Excel 2007 For Dummies
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When you start Microsoft Office Excel 2007, you see the first of three worksheets (named Sheet1) in a workbook file (named Book1) inside a program window. The Excel 2007 program window is made up of the following components:

  • Office button that when clicked opens the Office pull-down menu containing all the file-related commands, including Save, Open, Print, and Exit as well as the Excel Options button that enables you to change Excel’s default settings.

  • Quick Access toolbar that contains buttons you can click to perform common tasks such as saving your work and undoing and redoing edits and which you can customize by adding command buttons.

  • Ribbon that contains the bulk of the Excel commands arranged into a series of tabs from the Home tab through the View tab.

  • Formula bar that displays the address of the current cell along with the contents of that cell.

  • Worksheet area that contains all the cells of the current worksheet identified by column headings using letters along the top and row headings using numbers along the left edge. Tabs for selecting new worksheets appear in the lower-left of this area. You’ll also find a horizontal scroll bar to move left and right through the sheet on the bottom and a vertical scroll bar to move up and down through the sheet on the right edge.

  • Status bar that keeps you informed of the program’s current mode, any special keys you engage, and enables you to select a new worksheet view and to zoom in and out on the worksheet.

    The Excel 2007 program window that appears when you start the program.
    The Excel 2007 program window that appears when you start the program.

About This Article

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About the book author:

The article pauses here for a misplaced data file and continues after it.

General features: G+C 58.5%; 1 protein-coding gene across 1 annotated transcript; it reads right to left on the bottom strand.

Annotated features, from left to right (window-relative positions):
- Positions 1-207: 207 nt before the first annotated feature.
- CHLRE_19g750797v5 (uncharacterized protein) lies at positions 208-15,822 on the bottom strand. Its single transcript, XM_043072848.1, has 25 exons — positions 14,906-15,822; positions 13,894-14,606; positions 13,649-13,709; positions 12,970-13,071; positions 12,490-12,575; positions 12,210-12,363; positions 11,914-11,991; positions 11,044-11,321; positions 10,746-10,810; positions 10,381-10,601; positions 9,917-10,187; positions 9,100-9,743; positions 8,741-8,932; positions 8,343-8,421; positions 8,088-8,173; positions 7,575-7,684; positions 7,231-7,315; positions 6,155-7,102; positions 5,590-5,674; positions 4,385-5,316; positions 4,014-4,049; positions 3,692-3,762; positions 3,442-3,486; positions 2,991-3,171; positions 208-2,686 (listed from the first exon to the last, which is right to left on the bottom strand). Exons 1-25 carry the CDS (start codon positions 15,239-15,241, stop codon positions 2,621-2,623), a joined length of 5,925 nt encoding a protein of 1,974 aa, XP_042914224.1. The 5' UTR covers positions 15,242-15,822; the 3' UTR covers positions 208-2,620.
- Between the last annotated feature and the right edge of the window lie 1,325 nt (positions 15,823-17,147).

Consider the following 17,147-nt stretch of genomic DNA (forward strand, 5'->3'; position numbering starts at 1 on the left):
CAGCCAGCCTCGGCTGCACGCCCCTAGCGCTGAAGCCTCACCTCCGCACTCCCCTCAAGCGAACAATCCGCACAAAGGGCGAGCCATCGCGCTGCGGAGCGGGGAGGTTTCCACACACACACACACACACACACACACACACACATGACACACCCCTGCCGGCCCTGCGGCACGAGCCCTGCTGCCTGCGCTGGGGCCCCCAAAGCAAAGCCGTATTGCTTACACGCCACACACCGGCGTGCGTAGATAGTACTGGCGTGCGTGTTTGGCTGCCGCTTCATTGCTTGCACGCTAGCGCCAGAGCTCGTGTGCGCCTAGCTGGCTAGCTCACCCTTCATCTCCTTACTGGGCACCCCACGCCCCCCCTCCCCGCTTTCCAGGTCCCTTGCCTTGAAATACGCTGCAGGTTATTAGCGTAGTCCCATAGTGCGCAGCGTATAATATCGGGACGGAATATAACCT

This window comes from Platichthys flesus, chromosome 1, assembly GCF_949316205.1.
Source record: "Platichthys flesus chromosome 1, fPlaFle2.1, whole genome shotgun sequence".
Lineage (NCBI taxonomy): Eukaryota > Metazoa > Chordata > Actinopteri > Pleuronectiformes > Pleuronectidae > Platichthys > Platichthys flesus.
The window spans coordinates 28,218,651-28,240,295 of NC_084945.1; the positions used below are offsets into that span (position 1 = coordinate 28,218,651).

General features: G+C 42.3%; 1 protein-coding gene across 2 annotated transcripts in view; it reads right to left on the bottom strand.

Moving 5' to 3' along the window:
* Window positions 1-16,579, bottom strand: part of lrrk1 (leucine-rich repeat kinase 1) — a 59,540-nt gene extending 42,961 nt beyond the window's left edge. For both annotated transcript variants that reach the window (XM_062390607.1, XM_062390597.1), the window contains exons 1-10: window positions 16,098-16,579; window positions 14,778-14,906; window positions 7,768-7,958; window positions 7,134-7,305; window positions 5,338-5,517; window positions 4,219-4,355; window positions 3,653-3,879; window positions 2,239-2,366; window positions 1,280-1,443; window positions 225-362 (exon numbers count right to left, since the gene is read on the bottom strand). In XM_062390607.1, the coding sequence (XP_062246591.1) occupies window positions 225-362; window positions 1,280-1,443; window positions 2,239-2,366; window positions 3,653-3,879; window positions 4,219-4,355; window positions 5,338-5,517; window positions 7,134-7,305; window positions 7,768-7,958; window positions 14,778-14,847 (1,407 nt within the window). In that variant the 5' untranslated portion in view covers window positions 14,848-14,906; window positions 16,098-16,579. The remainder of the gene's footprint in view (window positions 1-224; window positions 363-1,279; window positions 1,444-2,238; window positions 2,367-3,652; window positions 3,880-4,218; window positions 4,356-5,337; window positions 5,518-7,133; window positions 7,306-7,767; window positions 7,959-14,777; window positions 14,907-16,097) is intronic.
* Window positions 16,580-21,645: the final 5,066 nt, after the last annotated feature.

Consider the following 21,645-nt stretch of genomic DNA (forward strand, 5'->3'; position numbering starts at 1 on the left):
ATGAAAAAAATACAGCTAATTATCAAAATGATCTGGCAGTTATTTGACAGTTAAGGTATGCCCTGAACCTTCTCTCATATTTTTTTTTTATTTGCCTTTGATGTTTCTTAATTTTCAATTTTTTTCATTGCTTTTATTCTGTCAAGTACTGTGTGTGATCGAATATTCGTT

Greg Harvey has authored tons of computer books, the most recent being Excel Workbook For Dummies and Roxio Easy Media Creator 8 For Dummies, and the most popular being Excel 2003 For Dummies and Excel 2003 All-In-One Desk Reference For Dummies. He started out training business users on how to use IBM personal computers and their attendant computer software in the rough and tumble days of DOS, WordStar, and Lotus 1-2-3 in the mid-80s of the last century. After working for a number of independent training firms, Greg went on to teach semester-long courses in spreadsheet and database management software at Golden Gate University in San Francisco.
His love of teaching has translated into an equal love of writing. For Dummies books are, of course, his all-time favorites to write because they enable him to write to his favorite audience: the beginner. They also enable him to use humor (a key element to success in the training room) and, most delightful of all, to express an opinion or two about the subject matter at hand.
Greg received his doctorate degree in Humanities in Philosophy and Religion with a concentration in Asian Studies and Comparative Religion last May. Everyone is glad that Greg was finally able to get out of school before he retired.

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